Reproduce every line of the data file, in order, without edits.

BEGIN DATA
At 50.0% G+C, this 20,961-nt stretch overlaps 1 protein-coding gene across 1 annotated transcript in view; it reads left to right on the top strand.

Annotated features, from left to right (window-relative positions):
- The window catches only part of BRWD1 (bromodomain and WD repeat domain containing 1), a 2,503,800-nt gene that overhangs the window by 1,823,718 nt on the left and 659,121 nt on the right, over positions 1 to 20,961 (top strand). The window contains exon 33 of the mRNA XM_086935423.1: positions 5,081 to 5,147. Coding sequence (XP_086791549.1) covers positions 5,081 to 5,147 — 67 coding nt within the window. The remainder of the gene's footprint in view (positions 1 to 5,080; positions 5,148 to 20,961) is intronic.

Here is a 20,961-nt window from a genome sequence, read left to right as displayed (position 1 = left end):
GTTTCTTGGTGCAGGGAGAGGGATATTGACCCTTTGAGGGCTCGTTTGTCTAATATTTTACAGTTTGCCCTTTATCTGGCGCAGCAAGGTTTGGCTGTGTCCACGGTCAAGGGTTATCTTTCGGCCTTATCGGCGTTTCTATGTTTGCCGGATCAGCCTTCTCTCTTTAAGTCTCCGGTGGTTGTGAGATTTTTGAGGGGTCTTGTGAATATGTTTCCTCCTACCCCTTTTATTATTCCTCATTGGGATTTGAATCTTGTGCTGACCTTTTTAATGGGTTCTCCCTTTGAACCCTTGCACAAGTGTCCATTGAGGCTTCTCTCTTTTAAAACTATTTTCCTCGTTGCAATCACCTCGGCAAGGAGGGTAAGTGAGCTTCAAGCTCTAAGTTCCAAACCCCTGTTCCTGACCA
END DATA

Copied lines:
At 50.0% G+C, this 20,961-nt stretch overlaps 1 protein-coding gene across 1 annotated transcript in view; it reads left to right on the top strand.

Annotated features, from left to right (window-relative positions):
- The window catches only part of BRWD1 (bromodomain and WD repeat domain containing 1), a 2,503,800-nt gene that overhangs the window by 1,823,718 nt on the left and 659,121 nt on the right, over positions 1 to 20,961 (top strand). The window contains exon 33 of the mRNA XM_086935423.1: positions 5,081 to 5,147. Coding sequence (XP_086791549.1) covers positions 5,081 to 5,147 — 67 coding nt within the window. The remainder of the gene's footprint in view (positions 1 to 5,080; positions 5,148 to 20,961) is intronic.

Here is a 20,961-nt window from a genome sequence, read left to right as displayed (position 1 = left end):
GTTTCTTGGTGCAGGGAGAGGGATATTGACCCTTTGAGGGCTCGTTTGTCTAATATTTTACAGTTTGCCCTTTATCTGGCGCAGCAAGGTTTGGCTGTGTCCACGGTCAAGGGTTATCTTTCGGCCTTATCGGCGTTTCTATGTTTGCCGGATCAGCCTTCTCTCTTTAAGTCTCCGGTGGTTGTGAGATTTTTGAGGGGTCTTGTGAATATGTTTCCTCCTACCCCTTTTATTATTCCTCATTGGGATTTGAATCTTGTGCTGACCTTTTTAATGGGTTCTCCCTTTGAACCCTTGCACAAGTGTCCATTGAGGCTTCTCTCTTTTAAAACTATTTTCCTCGTTGCAATCACCTCGGCAAGGAGGGTAAGTGAGCTTCAAGCTCTAAGTTCCAAACCCCTGTTCCTGACCA